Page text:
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Government, Politics & Issues

Cities in Illinois Can Now Collect More Taxes On Marijuana Purchases

Cannabis flower grows at a recreational grow facility in Illinois. Sales of recreational marijuana started Illinois Jan 1.
File Photo | Eric Schmid | St. Louis Public Radio
Cannabis flower at a recreational grow facility in Illinois. Cities can now collect an additional 3% cannabis tax on all recreational marijuana purchases.

Municipalities in Illinois that have cannabis dispensaries will start seeing more money from recreational marijuana purchases. 

Cities, counties and villages that passed an individual 3% cannabis tax could start collecting it as of July 1. In the Metro East, that means more revenue for St. Clair County, Collinsville and Sauget, areas that passed a tax levy and where the region’s two current dispensaries operate.

Madison County won't collect an additional tax because county board members voted against allowing cannabis sales in unincorporated parts of the county last year.

While the tax increase will likely only be a few extra dollars per purchase, it represents more money for local city and county budgets at a time when some municipalities in the region have laid off workers or considered doing so because of the economic damage caused by the coronavirus.

So far, Collinsville has avoided layoffs by using the taxes it collects from cannabis sales to offset drops in other revenue sources, like sales tax, said City Manager Mitch Bair.

“It’s a safety net, a backstop,” he said. “We’re not going to rely on that 100% for operations after the pandemic, and that was never the plan.”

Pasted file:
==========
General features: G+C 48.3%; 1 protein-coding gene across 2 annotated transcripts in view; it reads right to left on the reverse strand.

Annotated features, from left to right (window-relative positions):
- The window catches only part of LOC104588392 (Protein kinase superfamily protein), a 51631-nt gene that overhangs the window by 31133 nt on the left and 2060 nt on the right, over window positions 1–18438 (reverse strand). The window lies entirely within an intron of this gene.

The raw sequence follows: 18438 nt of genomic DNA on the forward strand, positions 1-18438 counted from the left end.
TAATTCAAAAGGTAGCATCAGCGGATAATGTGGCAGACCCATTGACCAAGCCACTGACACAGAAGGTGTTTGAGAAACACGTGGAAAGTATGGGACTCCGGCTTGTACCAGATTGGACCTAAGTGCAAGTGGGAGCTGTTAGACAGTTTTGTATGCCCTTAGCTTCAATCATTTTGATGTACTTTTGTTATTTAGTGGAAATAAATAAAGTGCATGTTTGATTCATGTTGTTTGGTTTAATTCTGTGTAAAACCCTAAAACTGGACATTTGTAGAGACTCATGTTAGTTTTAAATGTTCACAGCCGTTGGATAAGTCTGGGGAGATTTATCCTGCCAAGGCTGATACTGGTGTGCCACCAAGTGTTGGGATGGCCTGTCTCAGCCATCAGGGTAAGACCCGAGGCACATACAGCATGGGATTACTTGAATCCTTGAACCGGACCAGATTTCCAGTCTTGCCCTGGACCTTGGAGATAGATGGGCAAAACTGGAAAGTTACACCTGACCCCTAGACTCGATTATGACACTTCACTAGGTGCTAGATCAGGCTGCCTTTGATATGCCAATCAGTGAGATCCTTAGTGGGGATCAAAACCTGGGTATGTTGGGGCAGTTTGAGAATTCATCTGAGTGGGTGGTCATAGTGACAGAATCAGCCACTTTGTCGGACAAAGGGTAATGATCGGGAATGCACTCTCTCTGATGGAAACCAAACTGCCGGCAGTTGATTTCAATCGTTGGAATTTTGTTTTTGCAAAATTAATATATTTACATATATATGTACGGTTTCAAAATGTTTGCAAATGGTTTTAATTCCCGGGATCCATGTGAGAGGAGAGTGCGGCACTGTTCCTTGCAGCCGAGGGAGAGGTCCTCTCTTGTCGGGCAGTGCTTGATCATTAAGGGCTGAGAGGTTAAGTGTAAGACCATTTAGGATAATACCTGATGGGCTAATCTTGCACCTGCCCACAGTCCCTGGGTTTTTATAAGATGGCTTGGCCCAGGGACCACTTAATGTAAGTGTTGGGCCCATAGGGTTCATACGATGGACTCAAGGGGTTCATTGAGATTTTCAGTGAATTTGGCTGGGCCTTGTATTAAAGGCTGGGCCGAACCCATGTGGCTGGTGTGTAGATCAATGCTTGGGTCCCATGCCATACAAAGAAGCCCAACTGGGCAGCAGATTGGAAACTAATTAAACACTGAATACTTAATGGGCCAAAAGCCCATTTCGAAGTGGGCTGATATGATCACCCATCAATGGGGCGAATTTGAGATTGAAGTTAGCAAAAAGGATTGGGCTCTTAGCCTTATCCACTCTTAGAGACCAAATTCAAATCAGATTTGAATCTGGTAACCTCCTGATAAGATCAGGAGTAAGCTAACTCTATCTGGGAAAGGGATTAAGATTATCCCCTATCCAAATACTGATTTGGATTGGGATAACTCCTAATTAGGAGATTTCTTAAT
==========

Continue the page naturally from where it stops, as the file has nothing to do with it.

Illinois’ cannabis industry has emerged as a bright spot in an otherwise turbulent economy caused by the coronavirus. Bair anticipates Collinsville will bring in between $1.5 million and $2 million this year just from taxes on marijuana sales.

“This is a revenue source that has not been impacted, and it’s actually gone up,” he said. 

As communities and states across the country face the economic fallout from coronavirus, tax revenue from cannabis will be attractive, said Bethany Gomez, managing director at Brightfield Group, a cannabis market research firm.

“Everybody can use more budget right now, and that’s an easy way to do it,” she said.

Municipalities can also apply these newfound revenues toward other goals, like in Evanston, where Gomez lives. The city will dedicate taxes it collects from marijuana to a reparation fund for its black residents.

“They’re one of the first ones [cities] that are thinking about using this revenue for a social equity purpose,” she said. 

But there are downsides to increasing taxes on an already expensive product, Gomez said.

“Prices on cannabis are still very high in Illinois to begin with,” she said. “The more that you tax things, the harder it’s going to be to compete with the black market and to win over consumers into the legal market.”

Gomez explained California has struggled to build a thriving recreational market because the state added so many taxes on marijuana purchases. She added Washington needed to drastically cut taxes on cannabis when the market first opened there in 2014. 

“If prices stay persistently high, it may prevent people from entering the category,” she said. 

It may also cause some people to leave and go back to purchasing marijuana illegally, Gomez added. 

Eric Schmid covers the Metro East for St. Louis Public Radio as part of the journalism grant program: Report for America, an initiative of The GroundTruth Project. Follow Eric on Twitter: @EricDSchmid 

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